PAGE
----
Yet at Warner Communications, where Redford has another office-of-convenience, the secretaries, I’m told, were disappointed by his life-size appearance.
With some people, the urge to please Redford is such that he can grow right in the midst of a conversation. I spoke with a woman at Columbia who has dressed him for six pictures, beginning with Barefoot in the Park (see exhibit C), and she acknowledged that yes, Redford was definitely less than six feet tall. She would guess five-ten, she said. Five-ten. Okay, we talked a little more… he wears no special shoes, she says, he is just so perfectly proportioned that he appears tall; he is terribly athletic… and when I came around to explaining that Redford passes himself off as six feet tall, my source allowed as to how she didn’t think he was that tall, but guessed that he was “at least five-eleven or five-eleven-and-a-half.” Minimum.
But enough hearsay. Down to hard evidence.
Exhibit A: Although I was continually put off from seeing Redford in person, there were other means by which to pursue the investigation. From Pictorial Parade we obtained the photograph above. The Redfords are strolling up Fifth Avenue, a few steps from the Sheey-Netherland and an easy prey to plane geometry. Note the trash disposal can on the right. I imagined that by measuring its height, calculating the distance from it to Redford, and refurbishing some of the axioms from my ninth-grade geometry class, I would have Mr. Redford in the proverbial hypotenuse. But Redford’s men apparently beat me to the punch. When I went to measure the trash can, I found it had been replaced with one of those heavy cement ones with the advertising panels.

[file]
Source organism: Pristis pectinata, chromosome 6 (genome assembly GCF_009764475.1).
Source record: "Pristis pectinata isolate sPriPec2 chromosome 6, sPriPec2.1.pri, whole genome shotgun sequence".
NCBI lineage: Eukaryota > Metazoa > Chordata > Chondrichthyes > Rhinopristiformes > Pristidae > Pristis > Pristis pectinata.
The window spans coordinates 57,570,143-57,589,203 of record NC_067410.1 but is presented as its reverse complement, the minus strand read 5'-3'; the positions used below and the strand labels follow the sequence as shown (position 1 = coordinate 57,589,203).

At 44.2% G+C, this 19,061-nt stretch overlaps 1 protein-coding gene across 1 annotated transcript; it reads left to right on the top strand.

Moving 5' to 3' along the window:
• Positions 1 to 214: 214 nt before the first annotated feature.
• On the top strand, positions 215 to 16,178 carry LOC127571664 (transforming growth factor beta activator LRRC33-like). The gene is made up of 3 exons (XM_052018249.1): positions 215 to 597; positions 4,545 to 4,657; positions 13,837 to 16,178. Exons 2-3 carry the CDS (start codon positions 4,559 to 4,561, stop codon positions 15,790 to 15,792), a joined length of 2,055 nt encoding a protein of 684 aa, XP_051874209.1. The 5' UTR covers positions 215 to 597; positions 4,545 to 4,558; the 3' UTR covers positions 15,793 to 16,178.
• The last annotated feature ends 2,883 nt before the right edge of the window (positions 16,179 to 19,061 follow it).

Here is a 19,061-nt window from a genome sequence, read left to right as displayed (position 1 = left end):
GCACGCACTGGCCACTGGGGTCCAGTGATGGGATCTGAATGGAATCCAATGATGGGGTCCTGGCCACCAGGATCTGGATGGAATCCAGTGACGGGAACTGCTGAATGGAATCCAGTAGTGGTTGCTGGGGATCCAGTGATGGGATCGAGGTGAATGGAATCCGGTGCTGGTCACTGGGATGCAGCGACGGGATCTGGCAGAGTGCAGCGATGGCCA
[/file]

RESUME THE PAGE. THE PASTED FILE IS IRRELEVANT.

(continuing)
No problem. What they had forgotten to do was rub out the lines in the pavement. These lines, I discovered, are exactly 50 inches long. Now, measuring my eight-by-ten glossy photograph, I find that 50 real inches are reduced to three and seven-sixteenths photographic inches. (This is measure horizontally across the pavement at a point just beneath Mr. Redford’s epicenter.) Redford, meantime, is four and seven-eighths photographic inches tall, allowing a little for him to straighten his neck. Therefore, 3 7/16 ÷ 4 7/8 = 50 ÷ X, with X = Redford. Solving for X, we find tat Redford is almost exactly five-eleven, with his shoes on. And note the heels. It may be hard to see in the reproduction, but in the original glossy photo his left heel looks very much like one of those two-inch jobbies. What’s more, his right heel, though obscured from view, must be at least three inches off the ground. (If you don’t believe me, try walking with both the heel and the toe of your back foot touching the ground.) Netting footwear and gait from our equation, Mr. Redford would appear to be around five-eight-and-a-half in his bare feet, or perhaps even less.*
Exhibit B: Michael J. Pollard claims to be five-feet-eight. Well, that’s another article (as is Jack Nicholson who they say is only five-feet-eight). But taking him at his word, notice how he stacks up next to Redford in this unretouched photo. And again Redford is wearing heels that are an inch and three-quarters at the very least.
Exhibit C: Caught “barefoot in the park,” yes—but obviously stretching. And take note that the lines in the pavement seem to have been removed also.
Exhibit D: Redford is nobody’s fool. Have you ever noticed how he is always the last one off a step? But we are nobody’s fool, either. We can count bricks. However many stones Redford may weight—we couldn’t care less—he is clearly 26 bricks tall.
Persuasive as the indirect evidence is, the only way to really be sure, we decided, was to see the man eye to eye, and then take a look at his footwear. It was not easy to arrange such a meeting.
But I have seen Robert Redford, at last, and I can tell you that he is five-nine-and-three-quarters.
Give or take.